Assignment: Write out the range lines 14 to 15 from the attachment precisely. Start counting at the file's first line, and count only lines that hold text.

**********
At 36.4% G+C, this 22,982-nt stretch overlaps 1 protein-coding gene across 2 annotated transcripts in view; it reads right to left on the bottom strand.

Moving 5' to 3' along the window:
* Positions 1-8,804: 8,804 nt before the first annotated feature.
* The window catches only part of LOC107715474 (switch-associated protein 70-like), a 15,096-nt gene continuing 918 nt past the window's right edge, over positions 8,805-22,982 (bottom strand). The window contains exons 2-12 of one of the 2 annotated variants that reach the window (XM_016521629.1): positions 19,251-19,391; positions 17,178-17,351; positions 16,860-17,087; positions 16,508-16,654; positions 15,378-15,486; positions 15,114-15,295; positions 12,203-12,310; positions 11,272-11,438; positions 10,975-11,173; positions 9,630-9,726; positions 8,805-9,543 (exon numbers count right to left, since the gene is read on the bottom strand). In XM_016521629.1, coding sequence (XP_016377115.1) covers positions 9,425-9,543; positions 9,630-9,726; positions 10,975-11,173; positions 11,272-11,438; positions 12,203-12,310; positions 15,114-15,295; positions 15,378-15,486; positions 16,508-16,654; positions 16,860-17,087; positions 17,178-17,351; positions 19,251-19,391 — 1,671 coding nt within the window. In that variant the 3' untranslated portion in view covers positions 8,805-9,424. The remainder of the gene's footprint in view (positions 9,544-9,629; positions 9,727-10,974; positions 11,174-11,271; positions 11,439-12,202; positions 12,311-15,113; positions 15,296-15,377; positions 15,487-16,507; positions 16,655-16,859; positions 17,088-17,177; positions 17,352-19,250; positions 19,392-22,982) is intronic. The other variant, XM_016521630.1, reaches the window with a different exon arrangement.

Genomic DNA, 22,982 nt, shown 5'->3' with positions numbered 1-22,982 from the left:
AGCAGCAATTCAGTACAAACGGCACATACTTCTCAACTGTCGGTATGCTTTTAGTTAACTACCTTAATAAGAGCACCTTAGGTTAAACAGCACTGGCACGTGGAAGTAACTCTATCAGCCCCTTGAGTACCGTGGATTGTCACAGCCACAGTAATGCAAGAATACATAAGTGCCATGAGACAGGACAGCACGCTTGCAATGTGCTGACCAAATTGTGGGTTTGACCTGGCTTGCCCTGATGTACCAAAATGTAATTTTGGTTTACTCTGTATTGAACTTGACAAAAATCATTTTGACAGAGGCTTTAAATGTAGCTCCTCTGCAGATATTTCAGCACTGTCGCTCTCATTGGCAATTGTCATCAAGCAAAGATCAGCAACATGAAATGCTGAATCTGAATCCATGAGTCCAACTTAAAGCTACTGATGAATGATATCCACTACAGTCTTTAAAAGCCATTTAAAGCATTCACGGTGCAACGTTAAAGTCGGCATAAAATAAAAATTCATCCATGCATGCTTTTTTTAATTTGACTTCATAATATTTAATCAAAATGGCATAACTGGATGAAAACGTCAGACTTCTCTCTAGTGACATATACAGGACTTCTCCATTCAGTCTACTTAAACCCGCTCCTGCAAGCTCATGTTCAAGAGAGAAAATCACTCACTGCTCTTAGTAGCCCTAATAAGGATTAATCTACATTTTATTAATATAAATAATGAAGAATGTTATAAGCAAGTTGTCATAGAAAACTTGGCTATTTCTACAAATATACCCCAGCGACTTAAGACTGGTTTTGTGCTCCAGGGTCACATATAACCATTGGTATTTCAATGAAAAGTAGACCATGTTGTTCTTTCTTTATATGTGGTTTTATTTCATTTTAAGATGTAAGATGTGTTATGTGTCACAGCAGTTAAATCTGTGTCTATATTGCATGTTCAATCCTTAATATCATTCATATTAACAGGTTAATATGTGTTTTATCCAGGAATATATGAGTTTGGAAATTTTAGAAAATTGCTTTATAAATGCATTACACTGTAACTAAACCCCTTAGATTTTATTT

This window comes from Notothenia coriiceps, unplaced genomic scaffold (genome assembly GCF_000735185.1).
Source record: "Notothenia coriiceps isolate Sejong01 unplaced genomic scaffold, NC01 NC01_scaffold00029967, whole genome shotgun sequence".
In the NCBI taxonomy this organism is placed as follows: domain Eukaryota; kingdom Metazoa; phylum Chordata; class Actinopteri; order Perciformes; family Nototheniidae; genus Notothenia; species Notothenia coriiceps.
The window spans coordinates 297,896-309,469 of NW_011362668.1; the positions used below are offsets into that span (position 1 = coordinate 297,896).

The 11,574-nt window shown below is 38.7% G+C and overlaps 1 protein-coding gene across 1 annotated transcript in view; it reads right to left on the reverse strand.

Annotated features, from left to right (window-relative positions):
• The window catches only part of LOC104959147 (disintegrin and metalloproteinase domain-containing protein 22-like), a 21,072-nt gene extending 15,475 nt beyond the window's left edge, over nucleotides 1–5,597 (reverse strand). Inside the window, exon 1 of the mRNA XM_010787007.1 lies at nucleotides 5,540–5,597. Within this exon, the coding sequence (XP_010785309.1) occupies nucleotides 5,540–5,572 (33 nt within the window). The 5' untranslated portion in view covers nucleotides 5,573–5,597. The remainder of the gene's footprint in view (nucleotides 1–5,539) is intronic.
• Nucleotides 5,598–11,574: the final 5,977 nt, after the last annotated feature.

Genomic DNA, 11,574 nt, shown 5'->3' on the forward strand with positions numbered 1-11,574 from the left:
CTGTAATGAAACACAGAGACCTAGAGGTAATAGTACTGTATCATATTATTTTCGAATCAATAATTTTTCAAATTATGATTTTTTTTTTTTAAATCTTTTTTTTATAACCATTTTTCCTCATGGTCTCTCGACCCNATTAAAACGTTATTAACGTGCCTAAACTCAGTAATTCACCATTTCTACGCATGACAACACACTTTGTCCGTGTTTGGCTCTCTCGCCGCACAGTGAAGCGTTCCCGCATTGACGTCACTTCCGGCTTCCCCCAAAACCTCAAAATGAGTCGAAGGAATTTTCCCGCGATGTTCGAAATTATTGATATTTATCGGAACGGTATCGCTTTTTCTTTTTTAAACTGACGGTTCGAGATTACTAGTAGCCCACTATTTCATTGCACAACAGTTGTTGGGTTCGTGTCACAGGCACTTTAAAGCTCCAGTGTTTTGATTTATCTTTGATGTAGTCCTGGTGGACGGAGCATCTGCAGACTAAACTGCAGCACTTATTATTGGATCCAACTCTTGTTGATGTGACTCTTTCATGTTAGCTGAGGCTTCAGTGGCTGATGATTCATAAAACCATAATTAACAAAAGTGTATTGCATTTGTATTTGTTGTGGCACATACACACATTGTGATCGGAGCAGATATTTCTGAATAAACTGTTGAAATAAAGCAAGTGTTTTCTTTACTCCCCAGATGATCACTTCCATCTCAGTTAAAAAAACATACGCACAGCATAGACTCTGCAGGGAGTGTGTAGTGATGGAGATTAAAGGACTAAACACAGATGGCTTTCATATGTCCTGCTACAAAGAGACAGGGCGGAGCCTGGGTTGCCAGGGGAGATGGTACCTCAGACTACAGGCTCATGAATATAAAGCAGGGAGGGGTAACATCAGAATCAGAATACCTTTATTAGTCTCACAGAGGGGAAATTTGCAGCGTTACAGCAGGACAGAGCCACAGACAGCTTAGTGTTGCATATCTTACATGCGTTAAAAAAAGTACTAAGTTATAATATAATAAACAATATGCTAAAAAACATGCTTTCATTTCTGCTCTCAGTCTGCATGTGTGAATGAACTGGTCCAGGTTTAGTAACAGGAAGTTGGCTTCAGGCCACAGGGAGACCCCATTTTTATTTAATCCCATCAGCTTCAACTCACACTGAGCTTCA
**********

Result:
• Nucleotides 5,598–11,574: the final 5,977 nt, after the last annotated feature.

Genomic DNA, 11,574 nt, shown 5'->3' on the forward strand with positions numbered 1-11,574 from the left: